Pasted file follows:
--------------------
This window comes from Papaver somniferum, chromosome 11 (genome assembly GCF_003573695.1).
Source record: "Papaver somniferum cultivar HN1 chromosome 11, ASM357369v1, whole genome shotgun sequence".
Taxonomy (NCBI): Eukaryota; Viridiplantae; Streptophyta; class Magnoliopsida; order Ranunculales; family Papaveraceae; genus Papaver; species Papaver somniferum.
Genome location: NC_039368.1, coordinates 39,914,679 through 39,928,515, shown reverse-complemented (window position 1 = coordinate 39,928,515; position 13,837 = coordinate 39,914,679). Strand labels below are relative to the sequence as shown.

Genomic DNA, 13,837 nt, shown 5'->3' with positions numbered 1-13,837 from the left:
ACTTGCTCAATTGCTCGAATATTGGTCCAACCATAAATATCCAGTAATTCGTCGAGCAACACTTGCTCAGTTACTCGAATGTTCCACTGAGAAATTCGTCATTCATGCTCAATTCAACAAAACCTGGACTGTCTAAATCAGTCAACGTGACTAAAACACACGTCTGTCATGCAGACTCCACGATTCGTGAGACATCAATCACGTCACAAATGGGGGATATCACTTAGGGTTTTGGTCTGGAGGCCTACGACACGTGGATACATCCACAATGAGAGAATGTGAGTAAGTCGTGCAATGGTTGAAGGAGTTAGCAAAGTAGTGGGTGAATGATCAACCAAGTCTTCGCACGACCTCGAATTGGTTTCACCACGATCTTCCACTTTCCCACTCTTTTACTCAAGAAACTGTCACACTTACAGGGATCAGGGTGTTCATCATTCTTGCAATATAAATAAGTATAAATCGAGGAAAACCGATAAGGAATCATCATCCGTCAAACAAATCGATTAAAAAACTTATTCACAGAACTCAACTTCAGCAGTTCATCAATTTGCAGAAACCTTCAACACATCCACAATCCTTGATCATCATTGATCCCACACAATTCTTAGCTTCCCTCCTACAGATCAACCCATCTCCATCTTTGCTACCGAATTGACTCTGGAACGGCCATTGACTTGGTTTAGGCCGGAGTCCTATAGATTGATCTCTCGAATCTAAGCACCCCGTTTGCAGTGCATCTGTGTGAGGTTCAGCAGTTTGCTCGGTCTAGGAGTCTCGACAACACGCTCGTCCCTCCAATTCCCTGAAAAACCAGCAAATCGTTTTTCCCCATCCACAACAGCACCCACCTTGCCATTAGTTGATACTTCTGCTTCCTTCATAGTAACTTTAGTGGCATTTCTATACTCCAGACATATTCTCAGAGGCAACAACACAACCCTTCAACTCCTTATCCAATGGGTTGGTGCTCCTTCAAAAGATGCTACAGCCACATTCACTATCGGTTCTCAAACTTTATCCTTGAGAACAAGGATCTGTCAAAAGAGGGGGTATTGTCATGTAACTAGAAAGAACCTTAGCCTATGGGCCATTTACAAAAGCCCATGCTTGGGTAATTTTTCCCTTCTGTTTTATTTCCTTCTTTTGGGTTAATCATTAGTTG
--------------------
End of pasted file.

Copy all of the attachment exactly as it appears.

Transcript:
This window comes from Papaver somniferum, chromosome 11 (genome assembly GCF_003573695.1).
Source record: "Papaver somniferum cultivar HN1 chromosome 11, ASM357369v1, whole genome shotgun sequence".
Taxonomy (NCBI): Eukaryota; Viridiplantae; Streptophyta; class Magnoliopsida; order Ranunculales; family Papaveraceae; genus Papaver; species Papaver somniferum.
Genome location: NC_039368.1, coordinates 39,914,679 through 39,928,515, shown reverse-complemented (window position 1 = coordinate 39,928,515; position 13,837 = coordinate 39,914,679). Strand labels below are relative to the sequence as shown.

Genomic DNA, 13,837 nt, shown 5'->3' with positions numbered 1-13,837 from the left:
ACTTGCTCAATTGCTCGAATATTGGTCCAACCATAAATATCCAGTAATTCGTCGAGCAACACTTGCTCAGTTACTCGAATGTTCCACTGAGAAATTCGTCATTCATGCTCAATTCAACAAAACCTGGACTGTCTAAATCAGTCAACGTGACTAAAACACACGTCTGTCATGCAGACTCCACGATTCGTGAGACATCAATCACGTCACAAATGGGGGATATCACTTAGGGTTTTGGTCTGGAGGCCTACGACACGTGGATACATCCACAATGAGAGAATGTGAGTAAGTCGTGCAATGGTTGAAGGAGTTAGCAAAGTAGTGGGTGAATGATCAACCAAGTCTTCGCACGACCTCGAATTGGTTTCACCACGATCTTCCACTTTCCCACTCTTTTACTCAAGAAACTGTCACACTTACAGGGATCAGGGTGTTCATCATTCTTGCAATATAAATAAGTATAAATCGAGGAAAACCGATAAGGAATCATCATCCGTCAAACAAATCGATTAAAAAACTTATTCACAGAACTCAACTTCAGCAGTTCATCAATTTGCAGAAACCTTCAACACATCCACAATCCTTGATCATCATTGATCCCACACAATTCTTAGCTTCCCTCCTACAGATCAACCCATCTCCATCTTTGCTACCGAATTGACTCTGGAACGGCCATTGACTTGGTTTAGGCCGGAGTCCTATAGATTGATCTCTCGAATCTAAGCACCCCGTTTGCAGTGCATCTGTGTGAGGTTCAGCAGTTTGCTCGGTCTAGGAGTCTCGACAACACGCTCGTCCCTCCAATTCCCTGAAAAACCAGCAAATCGTTTTTCCCCATCCACAACAGCACCCACCTTGCCATTAGTTGATACTTCTGCTTCCTTCATAGTAACTTTAGTGGCATTTCTATACTCCAGACATATTCTCAGAGGCAACAACACAACCCTTCAACTCCTTATCCAATGGGTTGGTGCTCCTTCAAAAGATGCTACAGCCACATTCACTATCGGTTCTCAAACTTTATCCTTGAGAACAAGGATCTGTCAAAAGAGGGGGTATTGTCATGTAACTAGAAAGAACCTTAGCCTATGGGCCATTTACAAAAGCCCATGCTTGGGTAATTTTTCCCTTCTGTTTTATTTCCTTCTTTTGGGTTAATCATTAGTTG